Demographic changes, shrinking federal and state support, a lethargic economic recovery, anemic endowment returns and increasing wariness of student loan debt comprise a perfect storm converging on America’s mid-sized colleges and universities, threatening to swamp their finances in seas of red ink.
Faced with an urgent need to address cost structures, these institutions are scrambling to adapt educational offerings to compete in this changing environment. They would do well to take a lesson from their better-heeled brethren when it comes to addressing an important, but often overlooked, area of fixed cost structures: risk management.
For most mid-sized and smaller institutions of learning, risk management has historically followed a rather straightforward formula: buy insurance. Simple, right? From property and casualty to professional liability, employee benefits, sports and travel, typical exposures are addressed as a cost of doing business. For larger institutions, however, the approach to risk management and control is anything but typical.
Faced with operational complexities on par with those of a city, larger colleges and universities have long understood the value of taking a more strategic approach to understanding and managing enterprise risks. Personnel dedicated to risk analysis and control at these institutions are tasked with taking a holistic view of the exposures, liabilities and responsibilities, as well as developing innovative ways to reduce the cost of dealing with them.
You might think about it as the relative difference between a married couple with a child doing their own taxes and General Electric maintaining a well-staffed department of experts handling theirs.
The payoff for this extensive, dedicated effort is actually two-fold: a smarter, more cost-effective approach to managing the structural operational cost (risk), as well as better insight into and control over a number of key aspects of their operations.
But can mid-sized and smaller institutions afford this approach? Not the exact approach perhaps, but a subset of this approach could make a real difference.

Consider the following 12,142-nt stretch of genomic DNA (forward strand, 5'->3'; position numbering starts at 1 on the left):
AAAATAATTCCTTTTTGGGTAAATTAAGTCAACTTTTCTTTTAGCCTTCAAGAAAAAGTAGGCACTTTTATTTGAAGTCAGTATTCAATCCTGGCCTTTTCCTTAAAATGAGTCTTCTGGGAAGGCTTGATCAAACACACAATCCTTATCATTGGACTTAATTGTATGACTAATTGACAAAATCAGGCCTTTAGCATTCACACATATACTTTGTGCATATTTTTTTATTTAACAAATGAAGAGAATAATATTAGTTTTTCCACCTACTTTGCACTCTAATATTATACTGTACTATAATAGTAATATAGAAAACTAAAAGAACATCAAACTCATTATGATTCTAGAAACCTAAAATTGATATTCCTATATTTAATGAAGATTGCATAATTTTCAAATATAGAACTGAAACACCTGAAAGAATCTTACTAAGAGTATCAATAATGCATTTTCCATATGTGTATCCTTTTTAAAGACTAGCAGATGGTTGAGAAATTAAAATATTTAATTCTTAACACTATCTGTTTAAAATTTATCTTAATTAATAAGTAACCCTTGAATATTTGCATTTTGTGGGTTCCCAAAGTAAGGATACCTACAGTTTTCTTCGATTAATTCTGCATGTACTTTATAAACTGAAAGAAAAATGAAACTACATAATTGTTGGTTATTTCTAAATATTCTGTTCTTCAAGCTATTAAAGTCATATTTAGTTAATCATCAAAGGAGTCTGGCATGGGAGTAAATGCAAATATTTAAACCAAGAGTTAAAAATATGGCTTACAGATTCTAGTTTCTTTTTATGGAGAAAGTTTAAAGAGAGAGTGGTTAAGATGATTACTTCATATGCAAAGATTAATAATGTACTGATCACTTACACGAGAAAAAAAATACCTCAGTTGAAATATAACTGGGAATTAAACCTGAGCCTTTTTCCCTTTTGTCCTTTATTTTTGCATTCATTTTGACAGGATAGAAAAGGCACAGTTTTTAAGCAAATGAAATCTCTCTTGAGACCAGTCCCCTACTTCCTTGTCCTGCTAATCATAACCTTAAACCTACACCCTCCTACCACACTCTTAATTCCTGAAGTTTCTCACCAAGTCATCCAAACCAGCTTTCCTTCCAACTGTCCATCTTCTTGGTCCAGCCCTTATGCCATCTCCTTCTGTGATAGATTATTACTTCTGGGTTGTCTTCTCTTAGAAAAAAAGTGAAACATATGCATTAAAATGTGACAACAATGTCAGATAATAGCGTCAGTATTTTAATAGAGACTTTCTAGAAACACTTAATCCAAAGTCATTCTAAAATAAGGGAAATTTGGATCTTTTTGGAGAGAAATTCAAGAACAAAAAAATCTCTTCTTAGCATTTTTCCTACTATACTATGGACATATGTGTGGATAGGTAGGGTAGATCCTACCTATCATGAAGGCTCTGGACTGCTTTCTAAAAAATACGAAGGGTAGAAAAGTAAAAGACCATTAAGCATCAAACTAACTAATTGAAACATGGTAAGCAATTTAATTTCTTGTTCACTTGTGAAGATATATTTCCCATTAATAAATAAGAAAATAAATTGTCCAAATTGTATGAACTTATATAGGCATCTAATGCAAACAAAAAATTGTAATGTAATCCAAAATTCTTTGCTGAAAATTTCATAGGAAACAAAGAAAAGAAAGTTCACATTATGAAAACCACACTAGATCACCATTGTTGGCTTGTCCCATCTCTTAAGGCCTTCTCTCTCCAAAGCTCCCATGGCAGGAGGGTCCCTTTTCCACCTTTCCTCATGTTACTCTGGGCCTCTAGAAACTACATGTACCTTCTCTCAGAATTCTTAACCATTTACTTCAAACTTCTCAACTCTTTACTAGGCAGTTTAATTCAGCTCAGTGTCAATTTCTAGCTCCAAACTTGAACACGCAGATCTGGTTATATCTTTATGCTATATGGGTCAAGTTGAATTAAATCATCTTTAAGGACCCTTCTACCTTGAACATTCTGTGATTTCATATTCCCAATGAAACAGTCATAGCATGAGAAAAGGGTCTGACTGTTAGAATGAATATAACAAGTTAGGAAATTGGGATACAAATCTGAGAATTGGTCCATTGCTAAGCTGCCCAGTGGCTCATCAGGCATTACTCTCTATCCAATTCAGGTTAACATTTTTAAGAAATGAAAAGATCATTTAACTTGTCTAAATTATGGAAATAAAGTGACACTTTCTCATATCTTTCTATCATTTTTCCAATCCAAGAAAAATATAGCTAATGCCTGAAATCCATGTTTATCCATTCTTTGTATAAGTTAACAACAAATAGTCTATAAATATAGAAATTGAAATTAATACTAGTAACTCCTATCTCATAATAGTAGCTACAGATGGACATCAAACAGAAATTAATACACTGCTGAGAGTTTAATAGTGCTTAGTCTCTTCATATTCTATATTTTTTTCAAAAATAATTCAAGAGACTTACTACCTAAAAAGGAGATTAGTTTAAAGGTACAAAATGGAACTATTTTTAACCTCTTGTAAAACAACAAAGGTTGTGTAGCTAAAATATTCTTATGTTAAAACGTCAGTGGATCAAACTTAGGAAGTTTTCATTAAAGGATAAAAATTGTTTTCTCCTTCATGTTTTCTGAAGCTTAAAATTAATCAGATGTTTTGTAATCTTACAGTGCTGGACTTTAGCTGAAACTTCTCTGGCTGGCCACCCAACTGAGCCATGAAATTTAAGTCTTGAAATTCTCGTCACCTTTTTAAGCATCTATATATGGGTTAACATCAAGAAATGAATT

One particularly useful method proven successful in helping higher ed institutions adopt a more strategic mindset in identifying and managing their risk and ultimately reducing costs is the development of an enterprise risk map (see Sample Risk Map below).
A risk map is a way of visualizing the various types of potential losses an institution faces across its entirety of operations, the likelihood each loss has of occurring and the likely financial impact. Each data point is categorized and appropriately placed in various quadrants on the risk map. The objective is to identify the top risks facing the institution by using the so-called “critical needs assessment approach,” which looks at the likelihood of losses and their potential severity.
In larger higher ed institutions with dedicated functions, the process of building a risk map typically starts with the risk manager assembling an in-house team to perform a “Campus Exposure Analysis.” For mid-tier and smaller schools, this could be headed up by a chief financial officer or other higher-level business administrator.
The team itself comprises key operations stakeholders such as finance, facilities, campus police and security, environmental health & safety, faculty and administration. Each is responsible for bringing forward a delineation of current practices, operations and procedures so they can be examined from a loss and liability perspective, and then quantified in terms of potential impact and likelihood to occur. This exercise requires a close review of insurance requirements and major contracts as a way of surfacing loss and liability potentials and relevant data. Some examples include:
- Construction/renovation. These projects, large and small in scope, are a regular feature of campus activity. Are the contractors hired assuming the associated costs of liability protection?
- Vendors. From food services to janitorial staff, vendor presence has expanded over the decades and their work can convey far-reaching exposures (ranging from e-coli and norovirus to slip and falls) that should not necessarily be backstopped by an institution’s policies.